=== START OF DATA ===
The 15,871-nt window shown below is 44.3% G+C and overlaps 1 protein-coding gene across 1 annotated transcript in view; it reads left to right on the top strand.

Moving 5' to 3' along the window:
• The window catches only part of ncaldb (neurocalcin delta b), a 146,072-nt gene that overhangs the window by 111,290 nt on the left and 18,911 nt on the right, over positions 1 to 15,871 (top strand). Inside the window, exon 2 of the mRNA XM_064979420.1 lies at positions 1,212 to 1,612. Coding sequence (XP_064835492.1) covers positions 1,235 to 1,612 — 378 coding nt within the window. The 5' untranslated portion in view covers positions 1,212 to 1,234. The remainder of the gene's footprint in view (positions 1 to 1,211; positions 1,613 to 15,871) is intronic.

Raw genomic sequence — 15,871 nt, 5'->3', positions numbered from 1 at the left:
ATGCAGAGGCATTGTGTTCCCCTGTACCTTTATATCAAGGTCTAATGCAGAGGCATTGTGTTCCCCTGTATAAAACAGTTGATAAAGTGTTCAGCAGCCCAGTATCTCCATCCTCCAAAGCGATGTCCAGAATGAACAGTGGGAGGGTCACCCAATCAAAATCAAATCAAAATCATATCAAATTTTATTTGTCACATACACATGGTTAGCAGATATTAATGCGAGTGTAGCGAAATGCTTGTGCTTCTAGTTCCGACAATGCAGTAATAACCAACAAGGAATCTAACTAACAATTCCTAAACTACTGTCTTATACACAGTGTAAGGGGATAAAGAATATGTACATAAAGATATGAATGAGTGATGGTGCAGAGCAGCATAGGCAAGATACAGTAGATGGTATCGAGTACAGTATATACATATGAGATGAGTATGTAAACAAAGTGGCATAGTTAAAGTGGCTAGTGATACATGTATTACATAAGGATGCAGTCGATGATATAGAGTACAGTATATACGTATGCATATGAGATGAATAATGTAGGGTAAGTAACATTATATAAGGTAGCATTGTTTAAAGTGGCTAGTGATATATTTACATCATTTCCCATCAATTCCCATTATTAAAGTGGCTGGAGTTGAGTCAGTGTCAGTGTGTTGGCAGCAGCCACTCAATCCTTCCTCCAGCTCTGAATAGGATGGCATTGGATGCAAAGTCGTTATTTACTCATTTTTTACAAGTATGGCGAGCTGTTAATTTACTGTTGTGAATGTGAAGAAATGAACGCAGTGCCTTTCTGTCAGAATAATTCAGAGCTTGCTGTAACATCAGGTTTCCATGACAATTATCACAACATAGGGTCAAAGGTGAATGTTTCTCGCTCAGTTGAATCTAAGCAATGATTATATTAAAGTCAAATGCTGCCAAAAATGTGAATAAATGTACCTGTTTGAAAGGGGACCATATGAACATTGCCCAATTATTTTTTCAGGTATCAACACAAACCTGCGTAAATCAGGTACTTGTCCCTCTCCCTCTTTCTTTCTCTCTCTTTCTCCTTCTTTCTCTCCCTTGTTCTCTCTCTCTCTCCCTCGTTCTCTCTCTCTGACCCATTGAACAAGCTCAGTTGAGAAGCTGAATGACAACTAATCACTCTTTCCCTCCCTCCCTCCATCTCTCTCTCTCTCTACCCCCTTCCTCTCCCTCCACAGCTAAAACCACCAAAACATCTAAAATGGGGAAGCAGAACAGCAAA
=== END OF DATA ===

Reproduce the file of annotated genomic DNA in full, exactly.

The 15,871-nt window shown below is 44.3% G+C and overlaps 1 protein-coding gene across 1 annotated transcript in view; it reads left to right on the top strand.

Moving 5' to 3' along the window:
• The window catches only part of ncaldb (neurocalcin delta b), a 146,072-nt gene that overhangs the window by 111,290 nt on the left and 18,911 nt on the right, over positions 1 to 15,871 (top strand). Inside the window, exon 2 of the mRNA XM_064979420.1 lies at positions 1,212 to 1,612. Coding sequence (XP_064835492.1) covers positions 1,235 to 1,612 — 378 coding nt within the window. The 5' untranslated portion in view covers positions 1,212 to 1,234. The remainder of the gene's footprint in view (positions 1 to 1,211; positions 1,613 to 15,871) is intronic.

Raw genomic sequence — 15,871 nt, 5'->3', positions numbered from 1 at the left:
ATGCAGAGGCATTGTGTTCCCCTGTACCTTTATATCAAGGTCTAATGCAGAGGCATTGTGTTCCCCTGTATAAAACAGTTGATAAAGTGTTCAGCAGCCCAGTATCTCCATCCTCCAAAGCGATGTCCAGAATGAACAGTGGGAGGGTCACCCAATCAAAATCAAATCAAAATCATATCAAATTTTATTTGTCACATACACATGGTTAGCAGATATTAATGCGAGTGTAGCGAAATGCTTGTGCTTCTAGTTCCGACAATGCAGTAATAACCAACAAGGAATCTAACTAACAATTCCTAAACTACTGTCTTATACACAGTGTAAGGGGATAAAGAATATGTACATAAAGATATGAATGAGTGATGGTGCAGAGCAGCATAGGCAAGATACAGTAGATGGTATCGAGTACAGTATATACATATGAGATGAGTATGTAAACAAAGTGGCATAGTTAAAGTGGCTAGTGATACATGTATTACATAAGGATGCAGTCGATGATATAGAGTACAGTATATACGTATGCATATGAGATGAATAATGTAGGGTAAGTAACATTATATAAGGTAGCATTGTTTAAAGTGGCTAGTGATATATTTACATCATTTCCCATCAATTCCCATTATTAAAGTGGCTGGAGTTGAGTCAGTGTCAGTGTGTTGGCAGCAGCCACTCAATCCTTCCTCCAGCTCTGAATAGGATGGCATTGGATGCAAAGTCGTTATTTACTCATTTTTTACAAGTATGGCGAGCTGTTAATTTACTGTTGTGAATGTGAAGAAATGAACGCAGTGCCTTTCTGTCAGAATAATTCAGAGCTTGCTGTAACATCAGGTTTCCATGACAATTATCACAACATAGGGTCAAAGGTGAATGTTTCTCGCTCAGTTGAATCTAAGCAATGATTATATTAAAGTCAAATGCTGCCAAAAATGTGAATAAATGTACCTGTTTGAAAGGGGACCATATGAACATTGCCCAATTATTTTTTCAGGTATCAACACAAACCTGCGTAAATCAGGTACTTGTCCCTCTCCCTCTTTCTTTCTCTCTCTTTCTCCTTCTTTCTCTCCCTTGTTCTCTCTCTCTCTCCCTCGTTCTCTCTCTCTGACCCATTGAACAAGCTCAGTTGAGAAGCTGAATGACAACTAATCACTCTTTCCCTCCCTCCCTCCATCTCTCTCTCTCTCTACCCCCTTCCTCTCCCTCCACAGCTAAAACCACCAAAACATCTAAAATGGGGAAGCAGAACAGCAAA